These provisions contrast with the general rule under the Environmental Hearing Board Act. Section 4(c) of the EHB Act provides that “no action of the [DEP] adversely affecting a person shall be final as to that person until the person has had an opportunity to appeal the action to the [EHB.]” The board’s rules require the appellant to file its notice of appeal within 30 days after notice of the action of the department.
These provisions of the HSCA also contrast with the rule under the Land Recycling and Environmental Remediation Standards Act (Act 2), Pa. Stat. Ann. tit. 35, §§6026.101 to .908. Under Act 2, most approvals by the DEP of reports and submissions setting out any remediation plan under Act 2 are appealable to the Environmental Hearing Board.
Note also that most appeals to the board are de novo, although to be sure under a deferential standard. (See “De Novo Review in the Environmental Hearing Board,” by David G. Mandelbaum and Sabrina Mizrachi (Pennsylvania Law Weekly, September 27, 2011).) Nevertheless, remedy selections and remedial orders under the HSCA are reviewed on the administrative record.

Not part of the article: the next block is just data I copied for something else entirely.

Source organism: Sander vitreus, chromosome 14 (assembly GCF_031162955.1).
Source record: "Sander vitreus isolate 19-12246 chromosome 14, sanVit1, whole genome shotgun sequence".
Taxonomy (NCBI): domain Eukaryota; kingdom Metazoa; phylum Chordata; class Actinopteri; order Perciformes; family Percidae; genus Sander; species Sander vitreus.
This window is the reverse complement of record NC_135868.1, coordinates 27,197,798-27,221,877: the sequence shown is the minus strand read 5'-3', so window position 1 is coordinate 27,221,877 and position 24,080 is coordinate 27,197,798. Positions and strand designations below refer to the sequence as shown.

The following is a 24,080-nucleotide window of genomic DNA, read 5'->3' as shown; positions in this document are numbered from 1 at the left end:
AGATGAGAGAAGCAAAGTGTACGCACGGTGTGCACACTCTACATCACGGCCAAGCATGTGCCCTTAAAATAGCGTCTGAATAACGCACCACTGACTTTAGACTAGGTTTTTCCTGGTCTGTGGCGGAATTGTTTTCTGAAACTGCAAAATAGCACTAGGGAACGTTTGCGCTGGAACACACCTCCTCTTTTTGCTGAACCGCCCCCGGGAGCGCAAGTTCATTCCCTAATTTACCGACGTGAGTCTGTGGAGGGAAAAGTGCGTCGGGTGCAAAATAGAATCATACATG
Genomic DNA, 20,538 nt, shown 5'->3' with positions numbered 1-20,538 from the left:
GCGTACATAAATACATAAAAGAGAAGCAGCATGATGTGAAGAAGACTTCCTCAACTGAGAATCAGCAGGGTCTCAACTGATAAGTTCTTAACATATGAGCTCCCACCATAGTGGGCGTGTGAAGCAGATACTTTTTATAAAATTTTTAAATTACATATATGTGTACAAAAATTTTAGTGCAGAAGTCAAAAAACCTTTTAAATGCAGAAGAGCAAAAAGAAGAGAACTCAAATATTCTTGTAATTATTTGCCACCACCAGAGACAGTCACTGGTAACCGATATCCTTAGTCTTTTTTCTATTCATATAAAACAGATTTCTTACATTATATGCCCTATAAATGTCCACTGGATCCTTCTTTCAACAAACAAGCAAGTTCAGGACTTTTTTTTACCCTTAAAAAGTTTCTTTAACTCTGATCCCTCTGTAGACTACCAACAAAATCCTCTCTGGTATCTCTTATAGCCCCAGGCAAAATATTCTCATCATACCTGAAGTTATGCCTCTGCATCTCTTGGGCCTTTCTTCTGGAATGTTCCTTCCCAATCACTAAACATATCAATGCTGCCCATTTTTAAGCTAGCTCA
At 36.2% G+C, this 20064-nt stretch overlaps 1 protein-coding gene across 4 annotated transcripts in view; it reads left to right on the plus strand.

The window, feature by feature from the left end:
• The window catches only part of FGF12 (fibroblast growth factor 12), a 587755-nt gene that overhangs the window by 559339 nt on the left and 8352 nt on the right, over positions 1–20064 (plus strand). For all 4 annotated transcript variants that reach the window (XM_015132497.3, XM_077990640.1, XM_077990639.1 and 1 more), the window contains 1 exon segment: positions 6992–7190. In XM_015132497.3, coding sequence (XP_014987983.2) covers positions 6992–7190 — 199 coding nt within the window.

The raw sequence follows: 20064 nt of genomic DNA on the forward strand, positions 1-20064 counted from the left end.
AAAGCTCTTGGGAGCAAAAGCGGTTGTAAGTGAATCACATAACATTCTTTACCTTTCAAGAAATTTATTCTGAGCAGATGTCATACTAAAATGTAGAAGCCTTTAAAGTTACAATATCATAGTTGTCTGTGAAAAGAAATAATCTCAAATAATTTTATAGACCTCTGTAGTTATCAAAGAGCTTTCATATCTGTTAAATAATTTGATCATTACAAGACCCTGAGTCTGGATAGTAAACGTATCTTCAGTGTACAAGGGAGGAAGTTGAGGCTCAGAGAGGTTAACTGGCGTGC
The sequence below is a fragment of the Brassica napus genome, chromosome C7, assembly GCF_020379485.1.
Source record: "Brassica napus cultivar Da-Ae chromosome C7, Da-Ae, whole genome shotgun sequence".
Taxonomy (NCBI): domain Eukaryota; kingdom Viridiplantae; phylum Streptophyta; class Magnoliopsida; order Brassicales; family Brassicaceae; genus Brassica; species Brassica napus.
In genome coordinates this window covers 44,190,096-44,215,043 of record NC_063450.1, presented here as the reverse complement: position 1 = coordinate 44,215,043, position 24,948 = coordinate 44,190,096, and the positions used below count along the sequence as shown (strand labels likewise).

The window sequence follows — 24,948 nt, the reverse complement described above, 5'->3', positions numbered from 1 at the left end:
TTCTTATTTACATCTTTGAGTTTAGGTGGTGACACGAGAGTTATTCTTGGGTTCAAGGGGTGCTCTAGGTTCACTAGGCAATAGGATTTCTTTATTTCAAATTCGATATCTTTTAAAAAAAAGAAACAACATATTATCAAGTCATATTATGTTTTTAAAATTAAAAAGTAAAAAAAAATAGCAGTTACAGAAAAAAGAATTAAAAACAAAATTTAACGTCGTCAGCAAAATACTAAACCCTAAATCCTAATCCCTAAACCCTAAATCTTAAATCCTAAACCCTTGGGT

Most cleanups in Pennsylvania occur under Act 2. Therefore, most cleanup decisions by the department are appealable on a de novo record. However, if the department makes its decision under the HSCA or CERCLA, special insulations apply to those decisions.
The special insulations — the ban on pre-enforcement review and the limitation of review to the administrative record — reflect a sense that hazardous site cleanups ought to occur promptly. Litigation should occur, if at all, after the site is cleaned up.
Since the adoption of CERCLA and the HSCA, however, policy has focused more closely on the ultimate objectives of the cleanup programs. Cleanups make sense because they reduce risk. Risk requires a completed pathway from a hazardous substance in the environment to receptors — like people or wildlife. One can reduce risk by breaking the pathway. Removing or treating the hazardous substance is only one way to do that.